LG Introduces LG8111 AI SoC with Eris Reference Board

10-01-2021 |   |  By Sam Brown

LG Electronics has recently introduced a new AI development board that includes a host of tools and capabilities ideal for AI applications. What does the LG8111 SoC integrate, what AI features it provides for designers, and how does it demonstrate the trend in edge computing?

LG Electronics announces the LG8111 Eris Reference Board

Recently, LG Electronics announced the Eris Reference Board release that allows users to prototype with the LG8111 AI SoC. The development board integrates all the components needed to build a single-board-computer including an ARM Cortex A53, multiple cache levels, camera engine with a dual ISP pipeline, and HDR preprocessing and video encoder with a voice engine supporting full HD video H.264.

Furthermore, the board supports Linux operating systems including Ubuntu, programming languages such as C and C++, hosts a range of I/O including GPIO, I2C, MIPI, PWM, SD, UART, and USB, Wi-Fi, and has an industrial operating temperature range of -40°C to +85°C. The small compact size of the Eris Reference Board not only makes it ideal for prototyping with the LG8111 AI accelerator SoC, but it also makes it ideal for integrating into solutions that are to be used in the field. 

The Eris Reference Board is supported by the Amazon Web Services platform (AWS), specifically the AWS IoT Greengrass service. The IoT Greengrass Service is an IoT open source edge runtime that helps engineers develop IoT solutions from development to deployment. The platform also allows engineers to monitor and manage IoT solutions no matter where they are.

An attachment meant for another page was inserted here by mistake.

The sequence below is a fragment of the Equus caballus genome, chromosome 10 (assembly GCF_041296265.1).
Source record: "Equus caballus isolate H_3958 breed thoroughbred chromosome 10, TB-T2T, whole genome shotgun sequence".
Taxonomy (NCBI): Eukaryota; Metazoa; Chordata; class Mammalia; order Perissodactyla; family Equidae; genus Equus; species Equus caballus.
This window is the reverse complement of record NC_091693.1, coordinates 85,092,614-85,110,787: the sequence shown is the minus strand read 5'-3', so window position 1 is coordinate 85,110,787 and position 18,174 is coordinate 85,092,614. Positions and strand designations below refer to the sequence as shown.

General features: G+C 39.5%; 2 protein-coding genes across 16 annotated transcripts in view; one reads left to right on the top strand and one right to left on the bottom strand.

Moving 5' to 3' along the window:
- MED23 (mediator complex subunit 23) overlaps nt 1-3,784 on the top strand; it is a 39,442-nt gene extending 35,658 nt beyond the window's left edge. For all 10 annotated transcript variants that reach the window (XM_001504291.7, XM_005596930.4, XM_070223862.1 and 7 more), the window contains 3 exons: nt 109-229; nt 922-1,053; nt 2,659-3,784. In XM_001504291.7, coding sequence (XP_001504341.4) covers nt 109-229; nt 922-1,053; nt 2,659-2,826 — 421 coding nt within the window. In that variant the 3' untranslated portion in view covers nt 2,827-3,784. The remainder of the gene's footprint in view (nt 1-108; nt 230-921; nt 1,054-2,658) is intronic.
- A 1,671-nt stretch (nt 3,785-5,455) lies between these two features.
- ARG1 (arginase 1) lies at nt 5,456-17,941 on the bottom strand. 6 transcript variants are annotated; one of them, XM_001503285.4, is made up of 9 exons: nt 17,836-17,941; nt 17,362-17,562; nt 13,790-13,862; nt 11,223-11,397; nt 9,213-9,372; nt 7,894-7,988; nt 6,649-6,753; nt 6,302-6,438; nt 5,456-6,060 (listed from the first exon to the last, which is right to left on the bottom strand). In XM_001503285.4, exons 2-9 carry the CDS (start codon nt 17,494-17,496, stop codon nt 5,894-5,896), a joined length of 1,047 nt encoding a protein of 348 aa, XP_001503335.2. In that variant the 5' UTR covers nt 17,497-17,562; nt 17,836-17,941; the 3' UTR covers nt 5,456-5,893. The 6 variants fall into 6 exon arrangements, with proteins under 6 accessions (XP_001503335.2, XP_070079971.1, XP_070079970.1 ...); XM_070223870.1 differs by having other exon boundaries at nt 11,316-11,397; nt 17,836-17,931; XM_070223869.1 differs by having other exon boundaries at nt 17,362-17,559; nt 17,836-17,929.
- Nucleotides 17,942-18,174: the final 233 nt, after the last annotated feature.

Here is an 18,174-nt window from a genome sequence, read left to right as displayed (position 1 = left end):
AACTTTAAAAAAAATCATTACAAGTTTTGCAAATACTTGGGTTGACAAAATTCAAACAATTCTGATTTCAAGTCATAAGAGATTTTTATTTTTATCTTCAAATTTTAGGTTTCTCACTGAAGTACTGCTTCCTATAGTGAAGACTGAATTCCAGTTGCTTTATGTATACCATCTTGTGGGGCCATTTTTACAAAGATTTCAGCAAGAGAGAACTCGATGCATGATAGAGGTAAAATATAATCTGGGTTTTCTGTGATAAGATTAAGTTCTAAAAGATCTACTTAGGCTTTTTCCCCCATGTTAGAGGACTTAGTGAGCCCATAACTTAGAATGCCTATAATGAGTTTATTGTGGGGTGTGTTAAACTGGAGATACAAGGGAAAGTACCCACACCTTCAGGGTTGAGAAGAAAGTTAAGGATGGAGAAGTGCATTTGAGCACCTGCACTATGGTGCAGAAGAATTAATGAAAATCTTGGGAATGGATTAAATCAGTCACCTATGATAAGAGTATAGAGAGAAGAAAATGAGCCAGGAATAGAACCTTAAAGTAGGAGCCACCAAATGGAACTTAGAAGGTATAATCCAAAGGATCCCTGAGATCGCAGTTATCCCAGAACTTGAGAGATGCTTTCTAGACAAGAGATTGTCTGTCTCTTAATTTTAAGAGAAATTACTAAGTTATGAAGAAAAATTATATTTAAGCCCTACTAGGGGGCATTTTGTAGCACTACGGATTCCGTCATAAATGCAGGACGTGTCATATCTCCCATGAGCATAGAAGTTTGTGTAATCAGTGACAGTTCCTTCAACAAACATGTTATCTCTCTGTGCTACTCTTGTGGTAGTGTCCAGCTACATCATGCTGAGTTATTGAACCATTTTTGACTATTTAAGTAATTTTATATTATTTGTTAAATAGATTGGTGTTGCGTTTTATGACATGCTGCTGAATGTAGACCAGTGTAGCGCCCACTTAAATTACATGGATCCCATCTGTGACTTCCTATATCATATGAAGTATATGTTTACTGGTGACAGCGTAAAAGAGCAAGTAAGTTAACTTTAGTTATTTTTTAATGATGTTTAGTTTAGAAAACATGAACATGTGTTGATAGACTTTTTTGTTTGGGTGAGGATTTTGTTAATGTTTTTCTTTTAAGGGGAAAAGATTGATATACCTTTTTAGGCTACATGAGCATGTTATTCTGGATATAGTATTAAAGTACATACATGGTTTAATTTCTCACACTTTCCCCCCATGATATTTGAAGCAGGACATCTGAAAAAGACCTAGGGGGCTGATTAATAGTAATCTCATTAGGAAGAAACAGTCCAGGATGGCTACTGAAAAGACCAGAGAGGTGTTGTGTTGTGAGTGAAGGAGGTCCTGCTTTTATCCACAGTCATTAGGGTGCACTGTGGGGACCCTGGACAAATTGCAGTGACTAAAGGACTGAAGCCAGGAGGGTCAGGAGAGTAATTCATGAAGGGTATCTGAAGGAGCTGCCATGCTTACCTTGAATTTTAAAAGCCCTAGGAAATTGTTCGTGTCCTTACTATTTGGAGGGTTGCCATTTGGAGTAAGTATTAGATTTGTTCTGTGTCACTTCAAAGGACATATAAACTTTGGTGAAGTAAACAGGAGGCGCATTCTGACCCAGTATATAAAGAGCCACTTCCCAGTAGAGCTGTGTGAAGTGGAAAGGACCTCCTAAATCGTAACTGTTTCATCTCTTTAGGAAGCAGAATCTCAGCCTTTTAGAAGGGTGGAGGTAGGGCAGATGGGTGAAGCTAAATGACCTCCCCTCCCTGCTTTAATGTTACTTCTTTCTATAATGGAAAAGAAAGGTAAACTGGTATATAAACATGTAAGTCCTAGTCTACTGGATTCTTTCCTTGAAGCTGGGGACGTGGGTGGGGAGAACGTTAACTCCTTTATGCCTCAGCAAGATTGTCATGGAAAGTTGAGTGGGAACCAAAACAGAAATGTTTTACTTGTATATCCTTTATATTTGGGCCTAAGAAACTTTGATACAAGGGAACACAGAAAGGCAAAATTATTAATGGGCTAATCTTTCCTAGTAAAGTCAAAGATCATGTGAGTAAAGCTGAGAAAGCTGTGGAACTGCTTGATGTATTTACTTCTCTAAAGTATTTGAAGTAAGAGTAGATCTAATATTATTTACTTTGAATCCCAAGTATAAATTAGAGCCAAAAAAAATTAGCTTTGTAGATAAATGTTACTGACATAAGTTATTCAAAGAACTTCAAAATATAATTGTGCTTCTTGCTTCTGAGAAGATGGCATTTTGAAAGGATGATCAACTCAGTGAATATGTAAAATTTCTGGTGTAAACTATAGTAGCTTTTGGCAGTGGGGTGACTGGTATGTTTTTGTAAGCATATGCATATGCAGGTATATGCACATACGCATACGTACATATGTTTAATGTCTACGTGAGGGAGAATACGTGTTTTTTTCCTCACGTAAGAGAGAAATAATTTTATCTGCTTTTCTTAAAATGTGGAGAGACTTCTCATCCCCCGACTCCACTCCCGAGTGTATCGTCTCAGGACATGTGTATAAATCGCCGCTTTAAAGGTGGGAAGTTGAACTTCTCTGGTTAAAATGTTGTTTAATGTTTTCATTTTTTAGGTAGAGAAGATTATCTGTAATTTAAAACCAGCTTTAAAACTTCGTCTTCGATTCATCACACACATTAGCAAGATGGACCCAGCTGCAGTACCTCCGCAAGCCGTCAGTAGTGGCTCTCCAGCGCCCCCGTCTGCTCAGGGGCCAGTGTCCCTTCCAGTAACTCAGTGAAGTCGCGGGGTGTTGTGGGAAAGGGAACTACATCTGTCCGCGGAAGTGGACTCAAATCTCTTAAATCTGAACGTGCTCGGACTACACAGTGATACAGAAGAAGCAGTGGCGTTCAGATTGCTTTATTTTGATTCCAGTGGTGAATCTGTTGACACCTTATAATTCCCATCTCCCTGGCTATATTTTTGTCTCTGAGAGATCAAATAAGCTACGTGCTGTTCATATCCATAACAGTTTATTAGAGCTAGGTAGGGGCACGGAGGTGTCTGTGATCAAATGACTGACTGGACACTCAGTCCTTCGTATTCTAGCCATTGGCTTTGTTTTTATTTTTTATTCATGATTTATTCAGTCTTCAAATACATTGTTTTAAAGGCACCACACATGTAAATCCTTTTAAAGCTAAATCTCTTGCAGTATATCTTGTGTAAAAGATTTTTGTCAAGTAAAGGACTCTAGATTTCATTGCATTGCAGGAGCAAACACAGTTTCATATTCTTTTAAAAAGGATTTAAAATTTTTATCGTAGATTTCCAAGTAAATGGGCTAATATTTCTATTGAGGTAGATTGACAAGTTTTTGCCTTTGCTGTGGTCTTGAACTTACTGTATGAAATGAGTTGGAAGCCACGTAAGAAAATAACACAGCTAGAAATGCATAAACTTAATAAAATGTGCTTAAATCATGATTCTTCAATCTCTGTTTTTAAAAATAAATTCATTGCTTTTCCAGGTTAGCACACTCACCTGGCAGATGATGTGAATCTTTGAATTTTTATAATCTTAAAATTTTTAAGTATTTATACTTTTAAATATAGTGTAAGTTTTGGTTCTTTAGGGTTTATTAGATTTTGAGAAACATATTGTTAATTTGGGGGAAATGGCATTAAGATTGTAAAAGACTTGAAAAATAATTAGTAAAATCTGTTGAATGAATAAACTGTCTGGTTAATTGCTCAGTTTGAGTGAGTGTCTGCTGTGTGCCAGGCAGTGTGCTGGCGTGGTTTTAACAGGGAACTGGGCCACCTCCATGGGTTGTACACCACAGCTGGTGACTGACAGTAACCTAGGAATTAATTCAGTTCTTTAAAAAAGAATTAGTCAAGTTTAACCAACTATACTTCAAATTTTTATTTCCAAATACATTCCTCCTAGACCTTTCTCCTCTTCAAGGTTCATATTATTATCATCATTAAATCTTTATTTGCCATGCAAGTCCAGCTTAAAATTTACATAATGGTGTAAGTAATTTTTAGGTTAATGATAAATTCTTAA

What is the LG8111 SoC?

While the Eris Reference Board allows engineers to use the LG8111, the question remains; what is the LG8111?

The LG8111 is LG Electronics solution to the development of edge-computing AI to tackle power consumption, speed, and security. To start, the LG8111 supports AI tasks that involve neural nets such as those involved in video, audio, language processing, and control processing. According to LG, the neural net engine found in the LG8111 mimics the human brain and can efficiently process deep learning algorithms.

The ability to run AI in hardware is not the only advantage of the LG8111; its low power and low latency capabilities mean that AI can be moved closer to the edge. Instead of relying on a cloud service to process data, the LG8111 allows many AI tasks to run locally, thereby decreasing latency. The use of local processing also reduces power with the use of dedicated AI hardware and the lack of dependency on Wi-Fi (Wi-Fi is notoriously power-hungry). 

Furthermore, the ability to run AI algorithms locally helps to increase security in a system. One feature that devices of the future will support is preprocessing gathered data so that anyone who gains access to the preprocessed data will not extract private information. For example, a camera that performs facial recognition could stream its video content to a remote data centre for AI processing. However, this runs the risk of leaking private data whereby an attacker can access either the camera or the server. Thus, if the data is preprocessed by the device first, the resulting image data (which contains the unique information needed to perform facial recognition), is obscured enough that the original image cannot be reconstructed.

The LG8111 also takes security further and integrates cryptographic functions that help to accelerate security operations. AI platforms that the LG8111 include TensorFlow, TensorFlow Lite, and Caffe.

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By Sam Brown

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